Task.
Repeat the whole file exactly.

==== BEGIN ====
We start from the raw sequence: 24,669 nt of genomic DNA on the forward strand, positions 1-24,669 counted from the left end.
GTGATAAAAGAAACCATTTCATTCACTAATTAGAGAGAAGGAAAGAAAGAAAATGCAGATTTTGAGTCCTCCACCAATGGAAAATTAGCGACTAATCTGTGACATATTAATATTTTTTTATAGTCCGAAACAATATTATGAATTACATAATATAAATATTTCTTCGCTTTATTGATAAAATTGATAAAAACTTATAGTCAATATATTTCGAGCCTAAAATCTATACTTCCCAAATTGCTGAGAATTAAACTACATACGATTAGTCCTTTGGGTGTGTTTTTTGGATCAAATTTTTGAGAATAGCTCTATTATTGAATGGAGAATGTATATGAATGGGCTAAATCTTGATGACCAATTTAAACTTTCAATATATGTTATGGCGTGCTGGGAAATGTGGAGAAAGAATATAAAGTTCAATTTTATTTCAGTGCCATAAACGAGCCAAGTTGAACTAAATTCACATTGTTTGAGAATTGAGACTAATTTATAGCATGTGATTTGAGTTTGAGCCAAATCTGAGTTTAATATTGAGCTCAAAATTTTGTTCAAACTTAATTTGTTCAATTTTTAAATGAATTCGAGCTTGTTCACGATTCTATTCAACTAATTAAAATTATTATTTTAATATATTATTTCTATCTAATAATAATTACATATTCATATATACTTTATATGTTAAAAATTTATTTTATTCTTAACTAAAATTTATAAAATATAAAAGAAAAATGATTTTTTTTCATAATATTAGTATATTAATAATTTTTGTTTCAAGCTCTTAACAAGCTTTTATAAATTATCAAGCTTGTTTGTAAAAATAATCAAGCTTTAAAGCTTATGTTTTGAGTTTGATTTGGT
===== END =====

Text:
We start from the raw sequence: 24,669 nt of genomic DNA on the forward strand, positions 1-24,669 counted from the left end.
GTGATAAAAGAAACCATTTCATTCACTAATTAGAGAGAAGGAAAGAAAGAAAATGCAGATTTTGAGTCCTCCACCAATGGAAAATTAGCGACTAATCTGTGACATATTAATATTTTTTTATAGTCCGAAACAATATTATGAATTACATAATATAAATATTTCTTCGCTTTATTGATAAAATTGATAAAAACTTATAGTCAATATATTTCGAGCCTAAAATCTATACTTCCCAAATTGCTGAGAATTAAACTACATACGATTAGTCCTTTGGGTGTGTTTTTTGGATCAAATTTTTGAGAATAGCTCTATTATTGAATGGAGAATGTATATGAATGGGCTAAATCTTGATGACCAATTTAAACTTTCAATATATGTTATGGCGTGCTGGGAAATGTGGAGAAAGAATATAAAGTTCAATTTTATTTCAGTGCCATAAACGAGCCAAGTTGAACTAAATTCACATTGTTTGAGAATTGAGACTAATTTATAGCATGTGATTTGAGTTTGAGCCAAATCTGAGTTTAATATTGAGCTCAAAATTTTGTTCAAACTTAATTTGTTCAATTTTTAAATGAATTCGAGCTTGTTCACGATTCTATTCAACTAATTAAAATTATTATTTTAATATATTATTTCTATCTAATAATAATTACATATTCATATATACTTTATATGTTAAAAATTTATTTTATTCTTAACTAAAATTTATAAAATATAAAAGAAAAATGATTTTTTTTCATAATATTAGTATATTAATAATTTTTGTTTCAAGCTCTTAACAAGCTTTTATAAATTATCAAGCTTGTTTGTAAAAATAATCAAGCTTTAAAGCTTATGTTTTGAGTTTGATTTGGT